Rural wage growth for men for both agricultural and non-agricultural occupations (simple average) was 3.53% in March from a year ago. But consumer price inflation for rural India was 4.44% in March. That means the real rural wage growth, or wage growth after taking inflation into account, was negative during the month. In other words, real rural wages, far from seeing any growth, contracted from a year ago. The accompanying chart shows that this is not an isolated instance, but has instead been happening every month since November 2017.

The chart shows how rural workers’ real wage rate growth was very high in 2014, but has fallen dramatically since then. Although they moved back into modestly positive territory last year, they’re back into contraction mode now.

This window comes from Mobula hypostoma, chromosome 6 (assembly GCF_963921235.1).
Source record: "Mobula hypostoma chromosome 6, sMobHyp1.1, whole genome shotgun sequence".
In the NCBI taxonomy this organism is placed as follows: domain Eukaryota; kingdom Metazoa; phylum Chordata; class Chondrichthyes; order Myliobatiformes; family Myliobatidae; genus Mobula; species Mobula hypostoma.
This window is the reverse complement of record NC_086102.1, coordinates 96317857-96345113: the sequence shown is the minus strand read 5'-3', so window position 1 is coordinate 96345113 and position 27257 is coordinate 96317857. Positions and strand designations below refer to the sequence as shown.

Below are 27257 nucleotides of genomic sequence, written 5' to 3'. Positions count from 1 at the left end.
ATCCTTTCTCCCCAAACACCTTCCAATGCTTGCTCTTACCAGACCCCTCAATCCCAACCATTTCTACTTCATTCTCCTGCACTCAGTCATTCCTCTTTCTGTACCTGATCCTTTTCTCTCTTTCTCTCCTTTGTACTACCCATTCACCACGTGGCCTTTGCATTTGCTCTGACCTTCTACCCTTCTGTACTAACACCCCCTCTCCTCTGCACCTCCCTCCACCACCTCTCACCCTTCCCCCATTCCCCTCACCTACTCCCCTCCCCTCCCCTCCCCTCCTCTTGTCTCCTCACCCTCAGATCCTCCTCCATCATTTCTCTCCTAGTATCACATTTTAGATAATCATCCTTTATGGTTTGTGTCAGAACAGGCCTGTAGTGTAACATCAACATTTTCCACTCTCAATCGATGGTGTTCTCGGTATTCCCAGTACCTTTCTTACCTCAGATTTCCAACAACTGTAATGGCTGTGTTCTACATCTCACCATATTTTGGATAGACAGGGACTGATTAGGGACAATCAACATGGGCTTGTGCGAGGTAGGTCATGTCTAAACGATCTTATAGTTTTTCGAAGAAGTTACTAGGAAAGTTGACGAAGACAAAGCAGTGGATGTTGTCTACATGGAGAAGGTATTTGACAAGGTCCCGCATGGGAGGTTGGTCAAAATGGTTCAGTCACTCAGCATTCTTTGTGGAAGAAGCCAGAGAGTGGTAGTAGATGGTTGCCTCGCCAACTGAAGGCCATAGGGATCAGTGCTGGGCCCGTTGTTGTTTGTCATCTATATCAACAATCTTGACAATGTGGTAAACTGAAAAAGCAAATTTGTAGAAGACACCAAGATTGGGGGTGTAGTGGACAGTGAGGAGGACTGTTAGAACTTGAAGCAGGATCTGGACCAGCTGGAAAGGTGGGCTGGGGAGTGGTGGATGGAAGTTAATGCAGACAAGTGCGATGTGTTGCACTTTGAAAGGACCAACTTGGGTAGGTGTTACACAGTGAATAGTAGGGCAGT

The government’s announcement of higher minimum support prices for farm produce should, however, trickle down into higher rural wages too. It remains to be seen, though, whether the growth in wages will be higher than the inflation rate.

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